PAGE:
A Closer Look at the Old Tolerance
Under the older view of tolerance, a person might be judged tolerant if, while holding strong views, he or she insisted that others had the right to dissent from those views and argue their own cases. This view of tolerance is in line with the famous utterance often (if erroneously) assigned to Voltaire: “I disapprove of what you say, but I will defend to the death your right to say it.” This older view of tolerance makes three assumptions: (1) there is objective truth out there, and it is our duty to pursue that truth; (2) the various parties in a dispute think that they know what the truth of the matter is, even though they disagree sharply, each party thinking the other is wrong; (3) nevertheless they hold that the best chance of uncovering the truth of the matter, or the best chance of persuading most people with reason and not with coercion, is by the unhindered exchange of ideas, no matter how wrongheaded some of those ideas seem. This third assumption demands that all sides insist that their opponents must not be silenced or crushed. Free inquiry may eventually bring the truth out; it is likely to convince the greatest number of people.
The “Defeater Belief”
The fact that the new tolerance is most prone to label all of its opponents intolerant leads to a second reflection. The charge of intolerance has come to wield enormous power in much of Western culture – at least as much as the charge of “communist” during the McCarthy years. It functions as a “defeater belief.” A defeater belief is a belief that defeats other beliefs – i.e., if you hold a defeater belief to be true (whether it is true or not is irrelevant), you cannot possibly hold certain other beliefs to be true: the defeater belief rules certain other beliefs out of court and thus defeats them. For instance, if you believe that there is no one way to salvation and that those who think there is only one way to salvation are ignorant and intolerant, then voices that insist Islam is the only way, or that Jesus is the only way, will not be credible to you: you will dismiss their beliefs as ignorant and intolerant, nicely defeated by your own belief that there cannot possibly be only one way to salvation. Your belief has defeated theirs.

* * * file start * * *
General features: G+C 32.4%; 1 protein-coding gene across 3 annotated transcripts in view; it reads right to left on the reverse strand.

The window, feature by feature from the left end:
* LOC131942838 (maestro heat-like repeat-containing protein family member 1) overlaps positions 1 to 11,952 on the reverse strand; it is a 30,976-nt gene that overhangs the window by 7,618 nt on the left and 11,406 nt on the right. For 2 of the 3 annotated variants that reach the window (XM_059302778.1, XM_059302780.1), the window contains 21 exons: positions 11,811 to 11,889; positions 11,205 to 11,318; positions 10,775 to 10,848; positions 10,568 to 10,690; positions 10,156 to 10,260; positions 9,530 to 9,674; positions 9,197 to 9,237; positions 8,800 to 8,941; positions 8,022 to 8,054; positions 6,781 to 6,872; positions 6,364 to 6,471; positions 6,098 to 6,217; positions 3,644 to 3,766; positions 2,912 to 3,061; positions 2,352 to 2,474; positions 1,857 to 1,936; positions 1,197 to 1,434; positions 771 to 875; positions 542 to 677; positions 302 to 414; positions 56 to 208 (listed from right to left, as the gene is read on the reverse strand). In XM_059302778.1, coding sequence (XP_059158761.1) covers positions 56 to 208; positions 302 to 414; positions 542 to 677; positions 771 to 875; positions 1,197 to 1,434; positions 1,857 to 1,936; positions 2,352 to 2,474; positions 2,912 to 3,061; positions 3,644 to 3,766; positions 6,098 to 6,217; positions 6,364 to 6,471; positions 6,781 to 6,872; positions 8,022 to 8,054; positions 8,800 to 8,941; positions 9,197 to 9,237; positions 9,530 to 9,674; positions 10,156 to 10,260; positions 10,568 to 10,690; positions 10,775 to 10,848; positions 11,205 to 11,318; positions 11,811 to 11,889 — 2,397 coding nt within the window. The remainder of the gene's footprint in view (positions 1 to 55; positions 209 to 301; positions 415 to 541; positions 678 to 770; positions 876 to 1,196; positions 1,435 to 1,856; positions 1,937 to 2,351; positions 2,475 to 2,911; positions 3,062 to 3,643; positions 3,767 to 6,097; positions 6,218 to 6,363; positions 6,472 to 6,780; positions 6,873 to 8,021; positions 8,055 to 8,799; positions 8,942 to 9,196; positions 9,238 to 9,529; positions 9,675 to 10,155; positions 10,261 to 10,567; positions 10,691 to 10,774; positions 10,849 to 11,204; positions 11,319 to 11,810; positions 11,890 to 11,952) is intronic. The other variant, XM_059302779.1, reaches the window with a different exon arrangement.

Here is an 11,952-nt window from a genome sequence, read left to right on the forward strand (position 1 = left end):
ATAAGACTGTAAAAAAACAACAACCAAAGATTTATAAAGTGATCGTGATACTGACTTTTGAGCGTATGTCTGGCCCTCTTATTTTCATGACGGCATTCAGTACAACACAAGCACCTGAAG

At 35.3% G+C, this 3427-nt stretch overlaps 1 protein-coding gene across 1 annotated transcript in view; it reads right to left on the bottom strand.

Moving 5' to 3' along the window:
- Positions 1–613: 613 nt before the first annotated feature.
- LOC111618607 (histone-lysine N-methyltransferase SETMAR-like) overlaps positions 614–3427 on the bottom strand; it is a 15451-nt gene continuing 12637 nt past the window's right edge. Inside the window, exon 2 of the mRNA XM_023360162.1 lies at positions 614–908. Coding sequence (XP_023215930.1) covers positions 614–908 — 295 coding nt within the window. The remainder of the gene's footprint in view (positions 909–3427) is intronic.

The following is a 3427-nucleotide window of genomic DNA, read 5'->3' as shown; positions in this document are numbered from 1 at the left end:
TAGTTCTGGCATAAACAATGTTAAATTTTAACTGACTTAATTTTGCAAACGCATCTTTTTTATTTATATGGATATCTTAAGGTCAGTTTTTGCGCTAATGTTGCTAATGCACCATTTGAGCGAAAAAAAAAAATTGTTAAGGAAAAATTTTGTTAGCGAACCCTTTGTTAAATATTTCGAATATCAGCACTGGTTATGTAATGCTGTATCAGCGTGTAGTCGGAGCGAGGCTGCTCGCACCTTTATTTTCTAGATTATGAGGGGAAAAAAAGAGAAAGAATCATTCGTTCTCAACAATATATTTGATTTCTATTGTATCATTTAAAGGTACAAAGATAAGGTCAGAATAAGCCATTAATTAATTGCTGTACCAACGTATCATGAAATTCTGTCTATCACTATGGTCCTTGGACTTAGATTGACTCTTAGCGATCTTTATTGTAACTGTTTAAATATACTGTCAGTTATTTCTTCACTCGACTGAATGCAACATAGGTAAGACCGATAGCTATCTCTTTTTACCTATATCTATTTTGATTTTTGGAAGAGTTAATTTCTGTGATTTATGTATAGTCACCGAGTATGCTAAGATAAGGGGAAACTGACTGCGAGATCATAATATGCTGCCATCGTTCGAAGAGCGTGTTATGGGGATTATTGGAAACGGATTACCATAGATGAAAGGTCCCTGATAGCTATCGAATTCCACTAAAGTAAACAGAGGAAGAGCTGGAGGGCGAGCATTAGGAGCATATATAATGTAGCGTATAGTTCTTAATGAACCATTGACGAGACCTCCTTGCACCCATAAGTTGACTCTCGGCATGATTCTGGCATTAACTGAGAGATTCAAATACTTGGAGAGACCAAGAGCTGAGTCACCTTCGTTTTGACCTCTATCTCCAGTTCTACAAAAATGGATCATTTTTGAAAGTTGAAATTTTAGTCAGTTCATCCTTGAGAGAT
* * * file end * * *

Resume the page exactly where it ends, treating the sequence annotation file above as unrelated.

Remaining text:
So if a Christian articulates a well-thought-out exposition of who Jesus is and what he has done, including how his cross and resurrection constitute the only way by which human beings can be reconciled to God, the person who holds the defeater belief I’ve just described may listen with some intellectual interest but readily dismiss everything you say without much thought. Put together several such defeater beliefs and make them widely popular, and you have created an implausibility structure: opposing beliefs are thought so implausible as to be scarcely worth listening to, let alone compelling or convincing. Put these last two reflections together and the scope of the challenge becomes daunting and alarming. The new tolerance tends to avoid serious engagement over difficult moral issues, analyzing almost every issue on the one axis tolerant/intolerant, excluding all others from the pantheon of the virtuous who do not align with this axis.
D. A. Carson. The Intolerance of Tolerance, 6-7, 15.